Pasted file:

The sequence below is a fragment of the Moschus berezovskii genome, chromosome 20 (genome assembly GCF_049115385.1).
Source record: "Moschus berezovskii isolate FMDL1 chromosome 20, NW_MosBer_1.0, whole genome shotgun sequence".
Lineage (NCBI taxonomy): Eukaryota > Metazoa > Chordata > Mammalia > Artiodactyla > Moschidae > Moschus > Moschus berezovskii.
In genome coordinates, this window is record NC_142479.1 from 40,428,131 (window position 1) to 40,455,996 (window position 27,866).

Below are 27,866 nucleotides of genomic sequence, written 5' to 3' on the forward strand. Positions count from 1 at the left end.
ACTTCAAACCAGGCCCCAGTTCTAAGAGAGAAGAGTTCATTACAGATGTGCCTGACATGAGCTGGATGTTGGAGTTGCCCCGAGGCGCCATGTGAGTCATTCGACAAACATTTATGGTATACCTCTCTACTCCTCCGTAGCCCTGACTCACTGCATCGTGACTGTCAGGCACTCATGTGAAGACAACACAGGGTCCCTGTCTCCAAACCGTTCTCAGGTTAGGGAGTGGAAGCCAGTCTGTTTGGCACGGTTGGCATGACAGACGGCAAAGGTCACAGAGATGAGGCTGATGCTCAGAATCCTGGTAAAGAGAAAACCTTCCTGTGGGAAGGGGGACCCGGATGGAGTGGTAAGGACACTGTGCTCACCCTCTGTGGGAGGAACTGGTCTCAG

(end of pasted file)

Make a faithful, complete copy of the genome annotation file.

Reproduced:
The sequence below is a fragment of the Moschus berezovskii genome, chromosome 20 (genome assembly GCF_049115385.1).
Source record: "Moschus berezovskii isolate FMDL1 chromosome 20, NW_MosBer_1.0, whole genome shotgun sequence".
Lineage (NCBI taxonomy): Eukaryota > Metazoa > Chordata > Mammalia > Artiodactyla > Moschidae > Moschus > Moschus berezovskii.
In genome coordinates, this window is record NC_142479.1 from 40,428,131 (window position 1) to 40,455,996 (window position 27,866).

Below are 27,866 nucleotides of genomic sequence, written 5' to 3' on the forward strand. Positions count from 1 at the left end.
ACTTCAAACCAGGCCCCAGTTCTAAGAGAGAAGAGTTCATTACAGATGTGCCTGACATGAGCTGGATGTTGGAGTTGCCCCGAGGCGCCATGTGAGTCATTCGACAAACATTTATGGTATACCTCTCTACTCCTCCGTAGCCCTGACTCACTGCATCGTGACTGTCAGGCACTCATGTGAAGACAACACAGGGTCCCTGTCTCCAAACCGTTCTCAGGTTAGGGAGTGGAAGCCAGTCTGTTTGGCACGGTTGGCATGACAGACGGCAAAGGTCACAGAGATGAGGCTGATGCTCAGAATCCTGGTAAAGAGAAAACCTTCCTGTGGGAAGGGGGACCCGGATGGAGTGGTAAGGACACTGTGCTCACCCTCTGTGGGAGGAACTGGTCTCAG